One of the standard reference materials anyone can rely on while dealing with mental illness is the DSM-5, the Diagnostic and Statistical Manual of Mental Disorders. When a person looks up any classified condition, the criteria for each disorder always end with two distinct requirements: “The disturbance is not attributable to the physiological effects of a substance or another medical condition” and “the disturbance is not better explained by another mental disorder.”
In order for a clinician to make an accurate diagnosis, all other explanations for a client’s symptoms need to be ruled out first. This is because a treatment plan must adapt to the particular person’s circumstances. If other factors could affect treatment and recovery, they must also be included in the therapist’s overall strategy. This way, unexpected setbacks will not interfere with the individual’s process of restoring stability in his or her life.
The prevalence of co-occurring mental disorders and substance addictions is quite common on a national scale. According to the Substance Abuse and Mental Health Services Administration (SAMHSA), over 8 million people had both a mental disorder and substance use disorder in 2012. This population is only a fraction of the almost 44 million people afflicted with some form of mental disorder and an additional 20.7 million suffering with substance addiction. In other words, many different people deal with many different issues, so having a way to better classify and delineate this blurred spectrum of psychological problems is necessary.
The criteria of a substance or medication-induced disorder in the DSM typically include these requirements:
- The disorder is “predominant in the clinical picture.” This asserts that the problem at-hand is significantly distinct from other milder conditions a person might have.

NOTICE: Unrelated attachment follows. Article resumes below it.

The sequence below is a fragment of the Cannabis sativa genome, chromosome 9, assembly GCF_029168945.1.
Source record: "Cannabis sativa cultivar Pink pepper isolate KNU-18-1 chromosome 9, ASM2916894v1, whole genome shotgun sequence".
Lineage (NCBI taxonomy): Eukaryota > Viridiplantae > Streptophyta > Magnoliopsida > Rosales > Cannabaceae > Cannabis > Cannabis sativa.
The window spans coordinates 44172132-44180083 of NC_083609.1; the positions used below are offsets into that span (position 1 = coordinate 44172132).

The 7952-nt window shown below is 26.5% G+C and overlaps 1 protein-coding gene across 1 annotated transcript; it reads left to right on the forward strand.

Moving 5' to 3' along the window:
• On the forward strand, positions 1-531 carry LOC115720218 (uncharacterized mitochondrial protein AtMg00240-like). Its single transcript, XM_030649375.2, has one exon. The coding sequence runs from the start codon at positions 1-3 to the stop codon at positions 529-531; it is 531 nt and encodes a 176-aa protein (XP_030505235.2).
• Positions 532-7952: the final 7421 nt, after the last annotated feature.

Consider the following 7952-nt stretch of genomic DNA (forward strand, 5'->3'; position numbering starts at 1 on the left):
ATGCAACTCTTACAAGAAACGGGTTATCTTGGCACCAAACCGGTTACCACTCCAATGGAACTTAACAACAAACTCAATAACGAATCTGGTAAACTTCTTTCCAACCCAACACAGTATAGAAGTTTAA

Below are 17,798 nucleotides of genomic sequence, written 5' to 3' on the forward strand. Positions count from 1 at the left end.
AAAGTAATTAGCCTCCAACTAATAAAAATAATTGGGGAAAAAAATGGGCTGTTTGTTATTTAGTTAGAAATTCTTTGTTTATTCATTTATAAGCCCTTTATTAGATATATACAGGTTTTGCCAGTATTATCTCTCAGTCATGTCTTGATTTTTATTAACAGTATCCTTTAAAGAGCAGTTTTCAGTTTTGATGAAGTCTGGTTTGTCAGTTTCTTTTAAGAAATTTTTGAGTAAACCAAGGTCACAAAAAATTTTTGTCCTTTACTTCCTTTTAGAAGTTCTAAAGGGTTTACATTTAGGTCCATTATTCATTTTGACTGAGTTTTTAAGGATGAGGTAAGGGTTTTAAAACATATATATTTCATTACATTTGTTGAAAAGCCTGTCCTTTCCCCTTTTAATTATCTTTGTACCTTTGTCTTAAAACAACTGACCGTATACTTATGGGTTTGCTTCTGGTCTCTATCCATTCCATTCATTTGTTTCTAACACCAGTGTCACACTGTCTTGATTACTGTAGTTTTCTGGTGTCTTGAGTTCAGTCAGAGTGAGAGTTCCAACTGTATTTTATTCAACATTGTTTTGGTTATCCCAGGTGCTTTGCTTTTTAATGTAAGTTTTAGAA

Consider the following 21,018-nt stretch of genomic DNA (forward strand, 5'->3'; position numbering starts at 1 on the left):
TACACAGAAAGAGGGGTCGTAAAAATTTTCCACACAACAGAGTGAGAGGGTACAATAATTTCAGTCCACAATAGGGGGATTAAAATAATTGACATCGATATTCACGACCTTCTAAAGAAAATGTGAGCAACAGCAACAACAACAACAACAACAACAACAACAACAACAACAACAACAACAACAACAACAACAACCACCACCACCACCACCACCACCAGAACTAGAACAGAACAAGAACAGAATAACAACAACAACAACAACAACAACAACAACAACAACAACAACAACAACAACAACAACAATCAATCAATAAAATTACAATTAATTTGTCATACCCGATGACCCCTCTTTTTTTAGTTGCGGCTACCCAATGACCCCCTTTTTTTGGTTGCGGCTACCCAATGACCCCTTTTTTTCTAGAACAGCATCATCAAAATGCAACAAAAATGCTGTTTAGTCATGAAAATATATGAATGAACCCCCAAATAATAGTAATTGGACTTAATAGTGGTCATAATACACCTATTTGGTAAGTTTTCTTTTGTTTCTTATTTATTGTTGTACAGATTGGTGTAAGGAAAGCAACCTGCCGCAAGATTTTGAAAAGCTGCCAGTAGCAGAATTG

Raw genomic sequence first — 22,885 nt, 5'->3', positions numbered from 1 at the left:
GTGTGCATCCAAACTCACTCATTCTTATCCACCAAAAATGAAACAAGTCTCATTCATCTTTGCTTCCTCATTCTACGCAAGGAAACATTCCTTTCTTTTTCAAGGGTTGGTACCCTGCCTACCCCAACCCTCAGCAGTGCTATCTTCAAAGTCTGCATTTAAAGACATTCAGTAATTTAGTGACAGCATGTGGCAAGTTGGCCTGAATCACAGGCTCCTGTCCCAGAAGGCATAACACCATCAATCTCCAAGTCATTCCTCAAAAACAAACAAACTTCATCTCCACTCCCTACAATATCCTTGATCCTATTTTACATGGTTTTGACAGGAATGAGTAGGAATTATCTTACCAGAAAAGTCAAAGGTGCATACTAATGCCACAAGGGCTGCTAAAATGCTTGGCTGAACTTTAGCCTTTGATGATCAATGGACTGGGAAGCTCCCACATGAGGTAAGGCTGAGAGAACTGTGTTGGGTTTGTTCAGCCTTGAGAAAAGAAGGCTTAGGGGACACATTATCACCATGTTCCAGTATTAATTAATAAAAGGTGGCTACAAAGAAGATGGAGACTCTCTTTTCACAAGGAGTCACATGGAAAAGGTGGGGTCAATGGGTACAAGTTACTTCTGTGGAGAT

- A clinician should evaluate a patient’s history, physical state and other laboratory tests to see if the disorder’s primary symptoms developed during or soon after substance use, medicine use or during withdrawal. In addition, the substance or medication in question must also be capable of producing the symptoms of a person’s disorder.
- Similar to how clinicians rule out other reasons for symptoms before making a diagnosis, these professionals must also rule out an actual mental disorder before deciding a drug or medication is responsible. This includes checking if the symptoms began before the individual’s substance or medication use and if the expressed problems last for a substantial period of time after stopping use.
- None of the disorder’s features should happen during the course of delirium caused by a substance. Delirium consists of decreased awareness and confused thinking, which can cause many problems unrelated to a specific condition.
- The last stipulation typically states that, “the disturbance causes clinically significant distress or impairment in social, occupational or other important areas of functioning,” which is in relation to the first requirement. While the condition must be unique enough to stand out from other clinical elements, it must also be serious enough to warrant treatment in the first place.
For pre-existing medical or mental conditions, the requirements above are greatly similar. Dual diagnosis screenings can be utilized to uncover additional, problematic trends in one’s thoughts, feelings and behavior. For most people, an underlying medical or mental health issue disturbs the homeostatic balance of the person’s body and mind, which leads to additional problems. In some cases, a full-blown disorder or addiction can develop. If treatment only targets one part of the problem, the hidden and unsolved side of the equation will continue to disrupt the recovery process. It is crucial to find comprehensive treatment that tackles all sides of a person’s circumstances simultaneously.
Sovereign Health Group is well versed in the language of medical and mental health realms. Understanding and pioneering key concepts like dual diagnosis and individualized plans for recovery define Sovereign’s priority for those seeking help from debilitating conditions. To learn more about our programs for treating drug and alcohol addiction, mental health disorders or co-occurring conditions, talk to a member of our team online or over the phone today.
Written by Lee Yates, Sovereign Health Group writer